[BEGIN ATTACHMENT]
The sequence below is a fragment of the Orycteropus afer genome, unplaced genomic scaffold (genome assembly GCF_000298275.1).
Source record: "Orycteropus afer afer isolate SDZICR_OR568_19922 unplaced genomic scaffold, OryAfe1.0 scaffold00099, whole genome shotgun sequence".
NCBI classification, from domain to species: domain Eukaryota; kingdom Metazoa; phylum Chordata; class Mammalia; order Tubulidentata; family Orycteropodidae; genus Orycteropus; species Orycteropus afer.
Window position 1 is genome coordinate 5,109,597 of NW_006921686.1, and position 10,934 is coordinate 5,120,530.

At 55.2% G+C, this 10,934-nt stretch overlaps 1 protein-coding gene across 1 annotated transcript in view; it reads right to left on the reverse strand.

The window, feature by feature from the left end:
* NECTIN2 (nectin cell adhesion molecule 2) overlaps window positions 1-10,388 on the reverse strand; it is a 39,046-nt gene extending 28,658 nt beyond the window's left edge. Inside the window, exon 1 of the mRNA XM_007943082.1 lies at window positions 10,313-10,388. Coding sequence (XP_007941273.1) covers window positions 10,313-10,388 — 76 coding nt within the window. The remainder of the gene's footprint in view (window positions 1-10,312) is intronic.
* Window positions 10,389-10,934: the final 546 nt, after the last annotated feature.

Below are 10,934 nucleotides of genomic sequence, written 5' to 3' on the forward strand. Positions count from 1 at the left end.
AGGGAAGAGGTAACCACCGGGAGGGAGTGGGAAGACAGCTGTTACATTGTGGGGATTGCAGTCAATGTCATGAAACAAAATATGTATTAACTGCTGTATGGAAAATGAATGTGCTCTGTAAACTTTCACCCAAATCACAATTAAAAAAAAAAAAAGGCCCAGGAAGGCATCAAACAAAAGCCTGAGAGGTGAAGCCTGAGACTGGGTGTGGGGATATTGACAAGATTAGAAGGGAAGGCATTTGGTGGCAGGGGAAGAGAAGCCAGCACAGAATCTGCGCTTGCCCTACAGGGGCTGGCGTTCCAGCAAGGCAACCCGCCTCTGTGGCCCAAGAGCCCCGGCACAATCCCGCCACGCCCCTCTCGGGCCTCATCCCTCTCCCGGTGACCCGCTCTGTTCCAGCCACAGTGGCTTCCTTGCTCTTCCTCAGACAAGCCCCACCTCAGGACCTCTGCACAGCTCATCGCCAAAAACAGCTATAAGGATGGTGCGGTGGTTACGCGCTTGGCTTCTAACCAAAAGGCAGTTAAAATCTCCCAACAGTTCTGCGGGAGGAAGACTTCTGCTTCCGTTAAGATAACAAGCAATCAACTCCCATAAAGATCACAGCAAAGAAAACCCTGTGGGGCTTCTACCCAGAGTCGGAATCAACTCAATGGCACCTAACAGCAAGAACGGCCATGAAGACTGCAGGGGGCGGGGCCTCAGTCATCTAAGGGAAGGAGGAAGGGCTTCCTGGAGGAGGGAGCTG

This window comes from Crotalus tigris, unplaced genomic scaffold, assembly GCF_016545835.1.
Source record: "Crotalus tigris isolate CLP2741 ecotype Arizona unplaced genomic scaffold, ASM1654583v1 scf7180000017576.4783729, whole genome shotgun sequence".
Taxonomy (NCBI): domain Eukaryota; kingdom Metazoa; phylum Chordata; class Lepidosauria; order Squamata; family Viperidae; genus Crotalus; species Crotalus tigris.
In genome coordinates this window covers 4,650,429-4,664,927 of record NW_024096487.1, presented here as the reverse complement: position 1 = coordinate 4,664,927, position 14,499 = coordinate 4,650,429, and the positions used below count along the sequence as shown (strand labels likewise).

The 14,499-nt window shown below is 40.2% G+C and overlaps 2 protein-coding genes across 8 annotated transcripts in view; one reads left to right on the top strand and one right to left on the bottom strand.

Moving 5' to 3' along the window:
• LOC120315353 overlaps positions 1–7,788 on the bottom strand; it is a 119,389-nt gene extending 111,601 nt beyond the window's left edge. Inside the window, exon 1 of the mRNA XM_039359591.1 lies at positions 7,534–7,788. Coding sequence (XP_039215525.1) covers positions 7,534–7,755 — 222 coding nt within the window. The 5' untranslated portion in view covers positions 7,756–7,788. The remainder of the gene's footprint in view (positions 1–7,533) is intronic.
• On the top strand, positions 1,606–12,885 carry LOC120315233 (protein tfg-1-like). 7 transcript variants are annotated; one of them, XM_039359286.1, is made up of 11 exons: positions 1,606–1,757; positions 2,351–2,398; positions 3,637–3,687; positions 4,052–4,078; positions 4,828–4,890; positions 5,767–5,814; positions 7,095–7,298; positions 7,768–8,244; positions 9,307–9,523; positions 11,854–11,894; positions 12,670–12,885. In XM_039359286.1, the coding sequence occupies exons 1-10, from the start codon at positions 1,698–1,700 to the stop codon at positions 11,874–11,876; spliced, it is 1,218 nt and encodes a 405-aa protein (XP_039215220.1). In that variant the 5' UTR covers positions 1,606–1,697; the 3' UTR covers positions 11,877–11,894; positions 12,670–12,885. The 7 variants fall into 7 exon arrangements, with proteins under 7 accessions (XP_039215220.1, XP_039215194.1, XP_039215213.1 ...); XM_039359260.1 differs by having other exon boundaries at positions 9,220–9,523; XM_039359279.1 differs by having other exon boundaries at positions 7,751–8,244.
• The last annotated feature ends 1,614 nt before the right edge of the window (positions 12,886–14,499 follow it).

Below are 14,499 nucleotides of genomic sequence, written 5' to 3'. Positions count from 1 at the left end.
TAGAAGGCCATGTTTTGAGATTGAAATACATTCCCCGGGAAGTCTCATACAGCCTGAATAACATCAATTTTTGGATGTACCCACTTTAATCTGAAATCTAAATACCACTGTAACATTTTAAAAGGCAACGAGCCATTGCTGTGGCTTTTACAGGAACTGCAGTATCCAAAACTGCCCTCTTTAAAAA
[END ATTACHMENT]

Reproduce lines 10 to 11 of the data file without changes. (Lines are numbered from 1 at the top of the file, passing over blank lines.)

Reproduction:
AGGGAAGAGGTAACCACCGGGAGGGAGTGGGAAGACAGCTGTTACATTGTGGGGATTGCAGTCAATGTCATGAAACAAAATATGTATTAACTGCTGTATGGAAAATGAATGTGCTCTGTAAACTTTCACCCAAATCACAATTAAAAAAAAAAAAAGGCCCAGGAAGGCATCAAACAAAAGCCTGAGAGGTGAAGCCTGAGACTGGGTGTGGGGATATTGACAAGATTAGAAGGGAAGGCATTTGGTGGCAGGGGAAGAGAAGCCAGCACAGAATCTGCGCTTGCCCTACAGGGGCTGGCGTTCCAGCAAGGCAACCCGCCTCTGTGGCCCAAGAGCCCCGGCACAATCCCGCCACGCCCCTCTCGGGCCTCATCCCTCTCCCGGTGACCCGCTCTGTTCCAGCCACAGTGGCTTCCTTGCTCTTCCTCAGACAAGCCCCACCTCAGGACCTCTGCACAGCTCATCGCCAAAAACAGCTATAAGGATGGTGCGGTGGTTACGCGCTTGGCTTCTAACCAAAAGGCAGTTAAAATCTCCCAACAGTTCTGCGGGAGGAAGACTTCTGCTTCCGTTAAGATAACAAGCAATCAACTCCCATAAAGATCACAGCAAAGAAAACCCTGTGGGGCTTCTACCCAGAGTCGGAATCAACTCAATGGCACCTAACAGCAAGAACGGCCATGAAGACTGCAGGGGGCGGGGCCTCAGTCATCTAAGGGAAGGAGGAAGGGCTTCCTGGAGGAGGGAGCTG

This window comes from Crotalus tigris, unplaced genomic scaffold, assembly GCF_016545835.1.